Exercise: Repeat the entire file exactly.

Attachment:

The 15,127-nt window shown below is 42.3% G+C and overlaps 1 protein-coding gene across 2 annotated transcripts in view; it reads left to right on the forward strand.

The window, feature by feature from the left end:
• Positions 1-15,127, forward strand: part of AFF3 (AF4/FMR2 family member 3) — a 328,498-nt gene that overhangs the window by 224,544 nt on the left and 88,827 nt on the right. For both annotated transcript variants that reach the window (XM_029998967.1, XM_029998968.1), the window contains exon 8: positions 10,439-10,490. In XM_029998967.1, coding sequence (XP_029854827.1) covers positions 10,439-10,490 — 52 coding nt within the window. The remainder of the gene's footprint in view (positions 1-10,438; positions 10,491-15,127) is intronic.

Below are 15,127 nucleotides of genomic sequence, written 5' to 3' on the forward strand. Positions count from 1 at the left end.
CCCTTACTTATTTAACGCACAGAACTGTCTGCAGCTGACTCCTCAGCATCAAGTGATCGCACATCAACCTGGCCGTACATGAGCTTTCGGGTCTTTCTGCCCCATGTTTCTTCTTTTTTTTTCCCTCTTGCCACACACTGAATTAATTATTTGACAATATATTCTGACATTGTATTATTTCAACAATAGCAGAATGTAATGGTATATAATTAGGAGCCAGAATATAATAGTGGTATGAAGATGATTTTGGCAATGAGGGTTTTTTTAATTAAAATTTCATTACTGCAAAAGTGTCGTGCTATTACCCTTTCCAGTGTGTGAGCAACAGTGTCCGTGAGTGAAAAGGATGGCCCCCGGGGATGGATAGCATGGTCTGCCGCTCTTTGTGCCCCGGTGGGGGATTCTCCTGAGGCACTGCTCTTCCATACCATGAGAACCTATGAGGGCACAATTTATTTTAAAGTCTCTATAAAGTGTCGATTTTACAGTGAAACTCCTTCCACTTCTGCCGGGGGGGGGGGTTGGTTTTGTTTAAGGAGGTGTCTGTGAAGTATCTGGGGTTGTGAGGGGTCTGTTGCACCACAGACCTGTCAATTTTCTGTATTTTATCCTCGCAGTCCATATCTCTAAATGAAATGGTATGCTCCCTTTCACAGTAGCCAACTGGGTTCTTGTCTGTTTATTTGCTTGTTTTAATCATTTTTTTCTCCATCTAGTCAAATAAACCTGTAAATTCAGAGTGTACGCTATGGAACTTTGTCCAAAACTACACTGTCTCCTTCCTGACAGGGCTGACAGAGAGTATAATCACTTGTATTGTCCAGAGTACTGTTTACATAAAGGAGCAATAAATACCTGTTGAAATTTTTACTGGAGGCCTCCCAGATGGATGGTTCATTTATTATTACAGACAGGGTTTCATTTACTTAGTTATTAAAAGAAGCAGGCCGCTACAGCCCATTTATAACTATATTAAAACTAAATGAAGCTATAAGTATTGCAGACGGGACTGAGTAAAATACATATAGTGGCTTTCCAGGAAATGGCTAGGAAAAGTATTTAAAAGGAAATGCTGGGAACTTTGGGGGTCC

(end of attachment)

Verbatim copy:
The 15,127-nt window shown below is 42.3% G+C and overlaps 1 protein-coding gene across 2 annotated transcripts in view; it reads left to right on the forward strand.

The window, feature by feature from the left end:
• Positions 1-15,127, forward strand: part of AFF3 (AF4/FMR2 family member 3) — a 328,498-nt gene that overhangs the window by 224,544 nt on the left and 88,827 nt on the right. For both annotated transcript variants that reach the window (XM_029998967.1, XM_029998968.1), the window contains exon 8: positions 10,439-10,490. In XM_029998967.1, coding sequence (XP_029854827.1) covers positions 10,439-10,490 — 52 coding nt within the window. The remainder of the gene's footprint in view (positions 1-10,438; positions 10,491-15,127) is intronic.

Below are 15,127 nucleotides of genomic sequence, written 5' to 3' on the forward strand. Positions count from 1 at the left end.
CCCTTACTTATTTAACGCACAGAACTGTCTGCAGCTGACTCCTCAGCATCAAGTGATCGCACATCAACCTGGCCGTACATGAGCTTTCGGGTCTTTCTGCCCCATGTTTCTTCTTTTTTTTTCCCTCTTGCCACACACTGAATTAATTATTTGACAATATATTCTGACATTGTATTATTTCAACAATAGCAGAATGTAATGGTATATAATTAGGAGCCAGAATATAATAGTGGTATGAAGATGATTTTGGCAATGAGGGTTTTTTTAATTAAAATTTCATTACTGCAAAAGTGTCGTGCTATTACCCTTTCCAGTGTGTGAGCAACAGTGTCCGTGAGTGAAAAGGATGGCCCCCGGGGATGGATAGCATGGTCTGCCGCTCTTTGTGCCCCGGTGGGGGATTCTCCTGAGGCACTGCTCTTCCATACCATGAGAACCTATGAGGGCACAATTTATTTTAAAGTCTCTATAAAGTGTCGATTTTACAGTGAAACTCCTTCCACTTCTGCCGGGGGGGGGGGTTGGTTTTGTTTAAGGAGGTGTCTGTGAAGTATCTGGGGTTGTGAGGGGTCTGTTGCACCACAGACCTGTCAATTTTCTGTATTTTATCCTCGCAGTCCATATCTCTAAATGAAATGGTATGCTCCCTTTCACAGTAGCCAACTGGGTTCTTGTCTGTTTATTTGCTTGTTTTAATCATTTTTTTCTCCATCTAGTCAAATAAACCTGTAAATTCAGAGTGTACGCTATGGAACTTTGTCCAAAACTACACTGTCTCCTTCCTGACAGGGCTGACAGAGAGTATAATCACTTGTATTGTCCAGAGTACTGTTTACATAAAGGAGCAATAAATACCTGTTGAAATTTTTACTGGAGGCCTCCCAGATGGATGGTTCATTTATTATTACAGACAGGGTTTCATTTACTTAGTTATTAAAAGAAGCAGGCCGCTACAGCCCATTTATAACTATATTAAAACTAAATGAAGCTATAAGTATTGCAGACGGGACTGAGTAAAATACATATAGTGGCTTTCCAGGAAATGGCTAGGAAAAGTATTTAAAAGGAAATGCTGGGAACTTTGGGGGTCC